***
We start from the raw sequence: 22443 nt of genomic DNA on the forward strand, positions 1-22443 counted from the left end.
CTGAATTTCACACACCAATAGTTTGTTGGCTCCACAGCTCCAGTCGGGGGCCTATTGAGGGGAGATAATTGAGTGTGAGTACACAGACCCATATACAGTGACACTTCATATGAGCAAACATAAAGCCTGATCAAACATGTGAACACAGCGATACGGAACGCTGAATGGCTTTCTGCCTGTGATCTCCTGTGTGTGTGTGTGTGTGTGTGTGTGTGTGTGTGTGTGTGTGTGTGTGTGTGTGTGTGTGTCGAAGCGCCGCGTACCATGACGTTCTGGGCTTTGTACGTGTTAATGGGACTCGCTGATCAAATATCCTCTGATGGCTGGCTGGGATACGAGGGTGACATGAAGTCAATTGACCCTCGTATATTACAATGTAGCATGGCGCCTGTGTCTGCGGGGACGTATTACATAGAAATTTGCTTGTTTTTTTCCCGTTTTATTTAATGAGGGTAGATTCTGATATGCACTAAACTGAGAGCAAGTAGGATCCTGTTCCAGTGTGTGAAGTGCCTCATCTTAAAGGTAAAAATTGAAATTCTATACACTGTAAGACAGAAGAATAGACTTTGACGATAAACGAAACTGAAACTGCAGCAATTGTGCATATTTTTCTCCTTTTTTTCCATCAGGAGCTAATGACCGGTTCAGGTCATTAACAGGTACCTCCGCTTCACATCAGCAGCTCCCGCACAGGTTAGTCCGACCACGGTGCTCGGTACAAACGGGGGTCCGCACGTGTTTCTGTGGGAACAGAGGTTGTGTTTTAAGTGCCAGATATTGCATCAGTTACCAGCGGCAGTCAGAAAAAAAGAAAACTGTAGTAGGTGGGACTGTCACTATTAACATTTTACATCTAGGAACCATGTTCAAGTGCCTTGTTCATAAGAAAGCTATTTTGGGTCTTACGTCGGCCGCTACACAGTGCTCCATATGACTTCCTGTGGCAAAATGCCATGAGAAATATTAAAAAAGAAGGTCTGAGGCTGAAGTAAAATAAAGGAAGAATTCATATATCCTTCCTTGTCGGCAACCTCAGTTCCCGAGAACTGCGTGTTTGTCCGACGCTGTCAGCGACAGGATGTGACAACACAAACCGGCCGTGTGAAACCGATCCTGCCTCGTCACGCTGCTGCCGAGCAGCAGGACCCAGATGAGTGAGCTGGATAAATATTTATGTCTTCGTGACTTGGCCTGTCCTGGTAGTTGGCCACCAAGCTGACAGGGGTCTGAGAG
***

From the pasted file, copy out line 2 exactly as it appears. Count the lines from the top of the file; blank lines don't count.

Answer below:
CTGAATTTCACACACCAATAGTTTGTTGGCTCCACAGCTCCAGTCGGGGGCCTATTGAGGGGAGATAATTGAGTGTGAGTACACAGACCCATATACAGTGACACTTCATATGAGCAAACATAAAGCCTGATCAAACATGTGAACACAGCGATACGGAACGCTGAATGGCTTTCTGCCTGTGATCTCCTGTGTGTGTGTGTGTGTGTGTGTGTGTGTGTGTGTGTGTGTGTGTGTGTGTGTGTGTGTGTCGAAGCGCCGCGTACCATGACGTTCTGGGCTTTGTACGTGTTAATGGGACTCGCTGATCAAATATCCTCTGATGGCTGGCTGGGATACGAGGGTGACATGAAGTCAATTGACCCTCGTATATTACAATGTAGCATGGCGCCTGTGTCTGCGGGGACGTATTACATAGAAATTTGCTTGTTTTTTTCCCGTTTTATTTAATGAGGGTAGATTCTGATATGCACTAAACTGAGAGCAAGTAGGATCCTGTTCCAGTGTGTGAAGTGCCTCATCTTAAAGGTAAAAATTGAAATTCTATACACTGTAAGACAGAAGAATAGACTTTGACGATAAACGAAACTGAAACTGCAGCAATTGTGCATATTTTTCTCCTTTTTTTCCATCAGGAGCTAATGACCGGTTCAGGTCATTAACAGGTACCTCCGCTTCACATCAGCAGCTCCCGCACAGGTTAGTCCGACCACGGTGCTCGGTACAAACGGGGGTCCGCACGTGTTTCTGTGGGAACAGAGGTTGTGTTTTAAGTGCCAGATATTGCATCAGTTACCAGCGGCAGTCAGAAAAAAAGAAAACTGTAGTAGGTGGGACTGTCACTATTAACATTTTACATCTAGGAACCATGTTCAAGTGCCTTGTTCATAAGAAAGCTATTTTGGGTCTTACGTCGGCCGCTACACAGTGCTCCATATGACTTCCTGTGGCAAAATGCCATGAGAAATATTAAAAAAGAAGGTCTGAGGCTGAAGTAAAATAAAGGAAGAATTCATATATCCTTCCTTGTCGGCAACCTCAGTTCCCGAGAACTGCGTGTTTGTCCGACGCTGTCAGCGACAGGATGTGACAACACAAACCGGCCGTGTGAAACCGATCCTGCCTCGTCACGCTGCTGCCGAGCAGCAGGACCCAGATGAGTGAGCTGGATAAATATTTATGTCTTCGTGACTTGGCCTGTCCTGGTAGTTGGCCACCAAGCTGACAGGGGTCTGAGAG